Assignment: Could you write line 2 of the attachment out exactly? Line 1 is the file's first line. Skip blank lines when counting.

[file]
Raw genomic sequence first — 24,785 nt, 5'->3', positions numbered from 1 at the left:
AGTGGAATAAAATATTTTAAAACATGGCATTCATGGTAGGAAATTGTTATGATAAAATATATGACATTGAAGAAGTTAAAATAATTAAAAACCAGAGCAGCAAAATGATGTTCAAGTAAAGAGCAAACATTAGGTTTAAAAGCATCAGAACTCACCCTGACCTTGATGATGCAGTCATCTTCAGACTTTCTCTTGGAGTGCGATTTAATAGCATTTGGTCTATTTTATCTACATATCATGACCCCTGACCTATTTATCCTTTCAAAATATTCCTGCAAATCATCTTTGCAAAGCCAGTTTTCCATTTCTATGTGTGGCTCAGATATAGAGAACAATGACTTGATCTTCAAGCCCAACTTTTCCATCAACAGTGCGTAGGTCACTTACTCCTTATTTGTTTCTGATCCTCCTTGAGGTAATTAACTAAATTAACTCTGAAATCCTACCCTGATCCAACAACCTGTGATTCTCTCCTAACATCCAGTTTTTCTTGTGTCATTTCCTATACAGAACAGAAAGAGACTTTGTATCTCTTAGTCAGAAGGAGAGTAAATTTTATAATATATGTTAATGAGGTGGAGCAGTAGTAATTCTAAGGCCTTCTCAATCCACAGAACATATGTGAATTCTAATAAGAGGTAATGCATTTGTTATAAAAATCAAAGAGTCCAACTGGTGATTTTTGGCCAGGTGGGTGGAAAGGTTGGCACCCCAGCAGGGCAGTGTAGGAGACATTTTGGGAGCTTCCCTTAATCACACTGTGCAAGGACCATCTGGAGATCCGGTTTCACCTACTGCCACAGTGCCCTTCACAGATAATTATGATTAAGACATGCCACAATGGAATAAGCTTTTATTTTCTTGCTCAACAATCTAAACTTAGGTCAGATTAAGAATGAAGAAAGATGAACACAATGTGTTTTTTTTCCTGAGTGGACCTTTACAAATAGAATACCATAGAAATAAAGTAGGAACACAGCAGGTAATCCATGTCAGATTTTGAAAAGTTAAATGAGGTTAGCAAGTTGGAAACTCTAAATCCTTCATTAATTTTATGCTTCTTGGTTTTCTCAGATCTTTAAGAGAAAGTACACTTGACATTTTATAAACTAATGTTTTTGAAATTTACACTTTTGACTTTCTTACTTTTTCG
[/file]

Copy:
AGTGGAATAAAATATTTTAAAACATGGCATTCATGGTAGGAAATTGTTATGATAAAATATATGACATTGAAGAAGTTAAAATAATTAAAAACCAGAGCAGCAAAATGATGTTCAAGTAAAGAGCAAACATTAGGTTTAAAAGCATCAGAACTCACCCTGACCTTGATGATGCAGTCATCTTCAGACTTTCTCTTGGAGTGCGATTTAATAGCATTTGGTCTATTTTATCTACATATCATGACCCCTGACCTATTTATCCTTTCAAAATATTCCTGCAAATCATCTTTGCAAAGCCAGTTTTCCATTTCTATGTGTGGCTCAGATATAGAGAACAATGACTTGATCTTCAAGCCCAACTTTTCCATCAACAGTGCGTAGGTCACTTACTCCTTATTTGTTTCTGATCCTCCTTGAGGTAATTAACTAAATTAACTCTGAAATCCTACCCTGATCCAACAACCTGTGATTCTCTCCTAACATCCAGTTTTTCTTGTGTCATTTCCTATACAGAACAGAAAGAGACTTTGTATCTCTTAGTCAGAAGGAGAGTAAATTTTATAATATATGTTAATGAGGTGGAGCAGTAGTAATTCTAAGGCCTTCTCAATCCACAGAACATATGTGAATTCTAATAAGAGGTAATGCATTTGTTATAAAAATCAAAGAGTCCAACTGGTGATTTTTGGCCAGGTGGGTGGAAAGGTTGGCACCCCAGCAGGGCAGTGTAGGAGACATTTTGGGAGCTTCCCTTAATCACACTGTGCAAGGACCATCTGGAGATCCGGTTTCACCTACTGCCACAGTGCCCTTCACAGATAATTATGATTAAGACATGCCACAATGGAATAAGCTTTTATTTTCTTGCTCAACAATCTAAACTTAGGTCAGATTAAGAATGAAGAAAGATGAACACAATGTGTTTTTTTTCCTGAGTGGACCTTTACAAATAGAATACCATAGAAATAAAGTAGGAACACAGCAGGTAATCCATGTCAGATTTTGAAAAGTTAAATGAGGTTAGCAAGTTGGAAACTCTAAATCCTTCATTAATTTTATGCTTCTTGGTTTTCTCAGATCTTTAAGAGAAAGTACACTTGACATTTTATAAACTAATGTTTTTGAAATTTACACTTTTGACTTTCTTACTTTTTCG